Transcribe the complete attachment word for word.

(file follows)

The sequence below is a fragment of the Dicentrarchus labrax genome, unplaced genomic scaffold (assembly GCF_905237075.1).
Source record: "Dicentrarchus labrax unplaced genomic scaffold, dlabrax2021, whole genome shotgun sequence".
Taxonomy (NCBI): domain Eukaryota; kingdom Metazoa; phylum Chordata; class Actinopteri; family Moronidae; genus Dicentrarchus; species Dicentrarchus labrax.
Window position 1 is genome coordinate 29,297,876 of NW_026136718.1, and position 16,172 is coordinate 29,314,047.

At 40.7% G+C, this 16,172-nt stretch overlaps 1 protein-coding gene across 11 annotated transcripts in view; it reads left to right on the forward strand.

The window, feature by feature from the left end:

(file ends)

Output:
The sequence below is a fragment of the Dicentrarchus labrax genome, unplaced genomic scaffold (assembly GCF_905237075.1).
Source record: "Dicentrarchus labrax unplaced genomic scaffold, dlabrax2021, whole genome shotgun sequence".
Taxonomy (NCBI): domain Eukaryota; kingdom Metazoa; phylum Chordata; class Actinopteri; family Moronidae; genus Dicentrarchus; species Dicentrarchus labrax.
Window position 1 is genome coordinate 29,297,876 of NW_026136718.1, and position 16,172 is coordinate 29,314,047.

At 40.7% G+C, this 16,172-nt stretch overlaps 1 protein-coding gene across 11 annotated transcripts in view; it reads left to right on the forward strand.

The window, feature by feature from the left end: